Coca-Cola Refreshments Canada learned the key to communication is using a medium and message that employees will understand, a lesson that secured the organization’s win for best pension communications at Benefits Canada’s 2018 Workplace Benefits Awards in Toronto on Oct. 11.
Whether using a high-tech channel like an online message or a low-tech method like a face-to-face meeting, the company brought pension information to employees in a variety of ways in order to leverage the communication option that worked best for each member.
“We tried to remove every barrier possible,” says Martha Callum, senior director of total rewards at Coca-Cola Refreshments Canada.
The communication effort corresponded with several major changes in the company’s retirement benefits. In 2017, it transitioned from a defined benefit arrangement to a defined contribution pension plan. With nearly 6,800 employees spread across six manufacturing plants and 65 facilities, it has three employee populations — salaried, hourly and unionized — and manages 33 collective agreements and six different pension plan designs.
During the transition, the key messages for employees were fourfold, according to the award entry. First, the new program was aligned with Coca-Cola Refreshments Canada’s total rewards guiding principles, including a shared responsibility for creating a more consistent program across the country. Second, market trends were moving away from DB arrangements and towards DC plans. Third, the new program was part of an effort to ensure sustainability for retirement benefits, as well as for long-term career opportunities with the company. And finally, it was part of an effort to be a competitive player in the labour market, with an eye toward building cost-effective and financially prudent rewards programs.
With certain employees in DB plans and some already in a DC arrangement, the company had a great deal of detailed information to convey to members. It began the process by recognizing and subdividing communication strategies based on numerous, specific employee categories.
Employees were identified by the multiple types of programs in which they were enrolled, including salaried or unionized DB, DC, as well as employees who’d moved from other affiliated or acquired companies. For example, in some of the legacy DC plans, employees weren’t required to make mandatory contributions, but this would change under the new plan.
As well, not all communication channels were open to all workers. Coca-Cola Refreshments Canada employs office, production and mobile workforces, which meant, for example, that 62 per cent of all employees don’t have access to a corporate email address.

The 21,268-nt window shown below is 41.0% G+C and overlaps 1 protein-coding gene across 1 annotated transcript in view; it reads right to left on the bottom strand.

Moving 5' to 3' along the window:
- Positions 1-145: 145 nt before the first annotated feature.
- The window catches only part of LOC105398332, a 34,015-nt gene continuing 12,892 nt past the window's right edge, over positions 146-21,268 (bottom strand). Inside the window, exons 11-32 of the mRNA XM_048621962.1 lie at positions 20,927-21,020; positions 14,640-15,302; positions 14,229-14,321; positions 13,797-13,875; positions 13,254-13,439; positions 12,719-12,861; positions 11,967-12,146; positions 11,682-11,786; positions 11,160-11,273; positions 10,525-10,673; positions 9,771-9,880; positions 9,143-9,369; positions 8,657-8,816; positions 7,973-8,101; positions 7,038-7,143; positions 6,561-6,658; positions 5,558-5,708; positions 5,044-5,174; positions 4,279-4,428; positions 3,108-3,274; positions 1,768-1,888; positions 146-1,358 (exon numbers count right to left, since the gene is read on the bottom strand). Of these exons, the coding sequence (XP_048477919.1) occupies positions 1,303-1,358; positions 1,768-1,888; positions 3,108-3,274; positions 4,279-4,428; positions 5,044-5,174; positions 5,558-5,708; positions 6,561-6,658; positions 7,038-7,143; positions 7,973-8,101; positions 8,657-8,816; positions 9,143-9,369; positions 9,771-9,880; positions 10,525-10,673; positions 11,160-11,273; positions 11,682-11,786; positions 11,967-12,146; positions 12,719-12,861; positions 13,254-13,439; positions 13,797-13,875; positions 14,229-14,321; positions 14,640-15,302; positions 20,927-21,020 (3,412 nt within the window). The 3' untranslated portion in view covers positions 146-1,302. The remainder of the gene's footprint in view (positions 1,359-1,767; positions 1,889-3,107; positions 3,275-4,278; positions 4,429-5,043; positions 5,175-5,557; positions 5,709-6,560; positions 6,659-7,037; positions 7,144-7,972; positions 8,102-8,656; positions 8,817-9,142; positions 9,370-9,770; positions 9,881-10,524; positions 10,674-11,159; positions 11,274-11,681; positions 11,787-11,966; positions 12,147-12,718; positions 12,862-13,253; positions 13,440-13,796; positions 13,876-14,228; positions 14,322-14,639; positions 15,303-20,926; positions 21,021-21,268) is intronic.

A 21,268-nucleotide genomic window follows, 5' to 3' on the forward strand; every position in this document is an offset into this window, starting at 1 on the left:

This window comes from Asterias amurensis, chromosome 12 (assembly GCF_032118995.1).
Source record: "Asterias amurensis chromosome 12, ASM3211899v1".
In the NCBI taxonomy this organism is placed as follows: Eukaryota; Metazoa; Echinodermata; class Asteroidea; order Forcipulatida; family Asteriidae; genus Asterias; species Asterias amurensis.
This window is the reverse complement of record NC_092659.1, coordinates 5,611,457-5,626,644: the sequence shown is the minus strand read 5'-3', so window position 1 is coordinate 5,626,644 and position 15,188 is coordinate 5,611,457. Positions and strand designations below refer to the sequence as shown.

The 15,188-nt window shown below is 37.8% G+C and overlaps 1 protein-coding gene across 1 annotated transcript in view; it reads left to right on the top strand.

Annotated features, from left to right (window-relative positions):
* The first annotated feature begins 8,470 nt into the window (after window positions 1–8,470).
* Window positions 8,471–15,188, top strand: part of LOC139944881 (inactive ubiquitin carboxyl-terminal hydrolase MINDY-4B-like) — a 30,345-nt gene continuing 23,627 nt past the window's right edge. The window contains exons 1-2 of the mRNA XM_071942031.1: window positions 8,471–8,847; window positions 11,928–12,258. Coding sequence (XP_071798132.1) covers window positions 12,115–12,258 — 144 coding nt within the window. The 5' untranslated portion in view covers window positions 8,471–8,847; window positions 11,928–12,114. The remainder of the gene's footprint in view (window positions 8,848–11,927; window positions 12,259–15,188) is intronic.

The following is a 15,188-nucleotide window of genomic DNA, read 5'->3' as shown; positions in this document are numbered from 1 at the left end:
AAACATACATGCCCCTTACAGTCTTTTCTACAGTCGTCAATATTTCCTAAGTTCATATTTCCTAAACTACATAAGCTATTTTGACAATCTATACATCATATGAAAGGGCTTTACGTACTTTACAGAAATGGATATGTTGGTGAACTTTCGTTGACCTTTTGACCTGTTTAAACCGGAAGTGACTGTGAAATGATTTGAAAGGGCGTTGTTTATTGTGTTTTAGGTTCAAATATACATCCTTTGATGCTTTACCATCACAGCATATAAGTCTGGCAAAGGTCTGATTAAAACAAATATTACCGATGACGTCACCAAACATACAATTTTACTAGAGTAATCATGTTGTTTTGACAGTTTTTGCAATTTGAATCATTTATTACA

Further, the company has multiple categories of workers, such as those on leave or those who operate under special conditions either through company policy or legislation. These groups often don’t have access to corporate email or the company intranet, which necessitated personalized, physical letters.
Workers also vary across timezones, working different shifts, which made it tricky to send out simultaneous announcements. In addition, employee demographics also affected what was appropriate to communicate. Younger workers, for example, generally have a higher risk tolerance when investing. Also, employees who’d previously been in DB arrangements never had to make investment decisions before so they typically have a lower pension literacy and would benefit from the simplification of some of the complex topics that go along with pension communications, noted the award entry.
And, since Coca-Cola is a high-profile company, it had to consider the optics to the general public of shifting its retirement benefits in any way that could be perceived as negative.
With all of this to consider, the communications rollout had to take a cascading approach, with certain employees informed of the changes before others. For instance, union leadership was briefed before certain announcements and managers were taught how to help their staff through the process in advance.
Coca-Cola Refreshments Canada launched its communications with an email from the company president, followed by webinars, online information, self-serve videos and multimedia guides. Within days of the announcements, employees began to receive face-to-face visits from human resources staff starting with the larger locations. This was followed by group presentations and then in-person chats with employees who were most affected.
In measuring the strategy’s success, the company also focused on the impact of its communications. “We were thrilled with our participation rate,” says Callum.
The company set specific goals, which it outpaced. Some 84 per cent of DC members enrolled in the new program by its deadline, more than the 75 per cent the organization had targeted. Nearly all (99 per cent) of DB members enrolled. As well, 62 per cent of members chose to contribute the maximum amount to their pensions, well above the company’s goal of 50 per cent.
“The real key to getting those types of numbers was leveraging the managers and direct supervisors,” says Callum. “We found people who were in a position of trusted authority. Employees really responded when their direct manager or the head of their business line talked about it at team meetings.”
Read the full list of 2018 Workplace Benefits Awards winners here. And stay tuned in the coming days to learn more about each of the winners.